The Pessimist’s Take – More Restructures For Instant Impact

While the Pittsburgh Steelers may have gained some tangible evidence of improvement, improving their win total by three games and hosting a playoff game as a division champion for the first time in four seasons, there is no doubt that the team is far from a finished product.

No team, of course, is a finished product in the offseason. Every team loses players to free agency and retirement, and replaces them through the same free agency process, as well as the draft.

With all of the change that occurs during the offseason, it’s often difficult to predict how a particular team might fare. They may wind up holding the Lombardi trophy or the first overall draft pick when all is said and done.

In order to gain a better feel for not only the issues facing the team this year, but how those issues might play out, it’s useful to take the devil’s advocate approach. This is the pessimistic side of the coin.

Question: Should the Steelers continue to restructure other players to gain cap space in 2015?

Believe it or not, the Steelers were, for once, already cap compliant this offseason before they made any moves. Just barely compliant, but it still counts.

Still, you can’t improve your team without spending any money, and you can’t spend any money when you’re up against the cap, so the front office began chipping away at their salary cap last week with the reports of a pair of restructured contracts, to go along with whispers of others in the works.

The Steelers reworked the contracts of Marcus Gilbert and Mike Mitchell, which in the process saved them about $6.5 million or so. They seem poised to continue this process with Maurkice Pouncey and Antonio Brown as they seek to create space well in excess of $10 million.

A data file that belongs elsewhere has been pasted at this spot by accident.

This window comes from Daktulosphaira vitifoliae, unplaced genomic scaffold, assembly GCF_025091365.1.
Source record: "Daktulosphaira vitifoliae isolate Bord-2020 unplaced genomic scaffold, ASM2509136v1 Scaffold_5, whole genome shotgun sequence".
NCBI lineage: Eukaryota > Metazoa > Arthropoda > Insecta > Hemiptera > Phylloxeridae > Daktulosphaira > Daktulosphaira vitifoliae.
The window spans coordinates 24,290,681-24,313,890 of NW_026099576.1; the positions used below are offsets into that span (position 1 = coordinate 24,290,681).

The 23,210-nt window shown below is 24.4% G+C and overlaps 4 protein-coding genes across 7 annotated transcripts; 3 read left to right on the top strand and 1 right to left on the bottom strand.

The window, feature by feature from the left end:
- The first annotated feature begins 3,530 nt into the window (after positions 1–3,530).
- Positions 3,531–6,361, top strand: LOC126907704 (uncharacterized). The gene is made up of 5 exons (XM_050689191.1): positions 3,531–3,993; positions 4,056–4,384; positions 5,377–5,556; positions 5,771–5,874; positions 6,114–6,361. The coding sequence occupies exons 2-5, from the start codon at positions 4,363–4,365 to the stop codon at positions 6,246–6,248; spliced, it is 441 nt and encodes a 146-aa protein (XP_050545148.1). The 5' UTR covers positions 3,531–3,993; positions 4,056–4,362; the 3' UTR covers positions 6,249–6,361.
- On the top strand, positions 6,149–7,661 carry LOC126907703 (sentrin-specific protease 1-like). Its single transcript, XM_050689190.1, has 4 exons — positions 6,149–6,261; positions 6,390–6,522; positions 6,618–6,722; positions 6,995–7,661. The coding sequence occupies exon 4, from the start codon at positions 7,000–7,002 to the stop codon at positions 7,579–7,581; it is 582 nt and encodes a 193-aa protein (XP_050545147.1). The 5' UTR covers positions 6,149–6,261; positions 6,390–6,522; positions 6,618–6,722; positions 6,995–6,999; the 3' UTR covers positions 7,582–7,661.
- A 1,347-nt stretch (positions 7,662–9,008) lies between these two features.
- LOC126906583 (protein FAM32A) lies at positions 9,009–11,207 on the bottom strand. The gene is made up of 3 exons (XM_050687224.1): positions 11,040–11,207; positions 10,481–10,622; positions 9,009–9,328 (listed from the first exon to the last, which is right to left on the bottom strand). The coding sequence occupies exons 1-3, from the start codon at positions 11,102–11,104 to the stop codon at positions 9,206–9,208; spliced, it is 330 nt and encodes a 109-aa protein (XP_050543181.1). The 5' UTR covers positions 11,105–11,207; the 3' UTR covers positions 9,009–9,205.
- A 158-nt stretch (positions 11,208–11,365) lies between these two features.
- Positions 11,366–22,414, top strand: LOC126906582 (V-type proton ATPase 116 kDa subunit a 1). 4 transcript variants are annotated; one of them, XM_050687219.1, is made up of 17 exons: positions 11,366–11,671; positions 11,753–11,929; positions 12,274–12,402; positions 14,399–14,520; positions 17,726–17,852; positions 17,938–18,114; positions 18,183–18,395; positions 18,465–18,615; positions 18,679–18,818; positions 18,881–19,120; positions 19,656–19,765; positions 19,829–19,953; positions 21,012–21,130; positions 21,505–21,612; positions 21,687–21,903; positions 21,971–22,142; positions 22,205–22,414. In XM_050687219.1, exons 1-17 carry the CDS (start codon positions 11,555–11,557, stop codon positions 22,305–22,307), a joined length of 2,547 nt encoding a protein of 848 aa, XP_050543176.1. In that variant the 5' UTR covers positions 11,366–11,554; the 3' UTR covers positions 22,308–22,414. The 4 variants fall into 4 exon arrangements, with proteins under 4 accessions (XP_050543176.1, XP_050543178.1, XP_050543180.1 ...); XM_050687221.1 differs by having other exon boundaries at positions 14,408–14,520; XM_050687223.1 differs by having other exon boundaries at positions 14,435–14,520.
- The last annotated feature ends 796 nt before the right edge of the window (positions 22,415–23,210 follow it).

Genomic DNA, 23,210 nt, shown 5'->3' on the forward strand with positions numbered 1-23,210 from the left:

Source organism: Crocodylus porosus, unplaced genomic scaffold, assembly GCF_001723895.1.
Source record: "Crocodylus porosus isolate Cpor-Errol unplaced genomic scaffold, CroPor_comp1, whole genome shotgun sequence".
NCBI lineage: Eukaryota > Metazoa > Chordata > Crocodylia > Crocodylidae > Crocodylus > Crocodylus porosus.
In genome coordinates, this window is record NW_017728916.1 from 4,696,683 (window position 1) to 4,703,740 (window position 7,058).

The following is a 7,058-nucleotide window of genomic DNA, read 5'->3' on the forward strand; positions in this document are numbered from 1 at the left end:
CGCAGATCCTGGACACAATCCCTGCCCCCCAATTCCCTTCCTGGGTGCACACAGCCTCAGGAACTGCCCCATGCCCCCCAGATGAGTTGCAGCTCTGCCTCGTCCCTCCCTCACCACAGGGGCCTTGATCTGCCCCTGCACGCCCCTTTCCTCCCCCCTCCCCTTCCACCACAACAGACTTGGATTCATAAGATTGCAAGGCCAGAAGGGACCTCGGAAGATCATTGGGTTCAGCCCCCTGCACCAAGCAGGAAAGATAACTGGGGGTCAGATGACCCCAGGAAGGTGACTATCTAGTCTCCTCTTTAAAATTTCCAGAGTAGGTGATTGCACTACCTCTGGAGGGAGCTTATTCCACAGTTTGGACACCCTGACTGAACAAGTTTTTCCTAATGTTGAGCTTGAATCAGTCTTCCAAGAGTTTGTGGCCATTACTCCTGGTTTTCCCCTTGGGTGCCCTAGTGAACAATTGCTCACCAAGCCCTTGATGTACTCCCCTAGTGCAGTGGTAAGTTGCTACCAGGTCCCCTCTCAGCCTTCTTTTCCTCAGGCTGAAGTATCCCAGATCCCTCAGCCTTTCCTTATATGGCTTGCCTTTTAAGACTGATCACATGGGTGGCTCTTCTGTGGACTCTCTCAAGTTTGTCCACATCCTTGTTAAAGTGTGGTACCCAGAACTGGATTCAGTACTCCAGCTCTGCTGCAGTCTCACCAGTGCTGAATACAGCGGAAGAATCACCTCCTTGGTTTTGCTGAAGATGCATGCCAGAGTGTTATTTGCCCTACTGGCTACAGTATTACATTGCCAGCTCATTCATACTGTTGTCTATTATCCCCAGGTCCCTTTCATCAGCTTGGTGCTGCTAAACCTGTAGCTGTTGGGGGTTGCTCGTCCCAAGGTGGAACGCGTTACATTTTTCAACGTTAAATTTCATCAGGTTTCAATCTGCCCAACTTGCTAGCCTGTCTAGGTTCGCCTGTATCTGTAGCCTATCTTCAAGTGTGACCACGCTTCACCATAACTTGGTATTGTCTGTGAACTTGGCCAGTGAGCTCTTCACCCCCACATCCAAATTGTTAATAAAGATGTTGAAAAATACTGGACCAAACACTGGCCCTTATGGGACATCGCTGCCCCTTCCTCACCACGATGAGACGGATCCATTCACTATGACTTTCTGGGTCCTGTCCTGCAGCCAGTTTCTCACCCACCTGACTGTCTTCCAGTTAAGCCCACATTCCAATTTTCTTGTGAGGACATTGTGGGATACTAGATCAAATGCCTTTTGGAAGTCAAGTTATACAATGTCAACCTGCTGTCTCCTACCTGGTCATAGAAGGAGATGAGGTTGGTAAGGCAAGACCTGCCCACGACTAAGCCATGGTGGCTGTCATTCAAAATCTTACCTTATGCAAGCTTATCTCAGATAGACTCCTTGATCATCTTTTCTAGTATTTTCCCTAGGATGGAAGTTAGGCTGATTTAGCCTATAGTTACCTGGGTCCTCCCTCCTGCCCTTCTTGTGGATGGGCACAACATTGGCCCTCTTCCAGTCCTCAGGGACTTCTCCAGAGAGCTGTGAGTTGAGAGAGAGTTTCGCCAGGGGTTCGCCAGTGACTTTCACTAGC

Yet if they intend to create space to allow them to become major players in free agency, while still having money left over for their own free agents and other necessary expenses, it seems likely that they would have to resort to even more restructures, and before electing to do that, there are some questions that they must consider.

While it’s true that they are in sell out mode with a franchise quarterback, they have to consider just how far away they are from legitimately competing for a championship. This is a question of both quality and quantity. How much must the team improve as a whole in order to be truly competitive, and how many pieces must be replaced in order for that to happen?

I think most will agree that they are probably not simply one player away from being the Super Bowl champion—or at least that one player will not be the difference between them winning it all or falling short.

While it’s always nice to add top tier talent into your organization, there are risks and rewards to consider. What kind of position will you be in a year or two from now with all the money you pushed down the road in order to get that talent this year?

If you didn’t win it all, will it have been worth it? How much should sustainability still be a factor? After all, it’s not as though Ben Roethlisberger is exactly in his twilight years.

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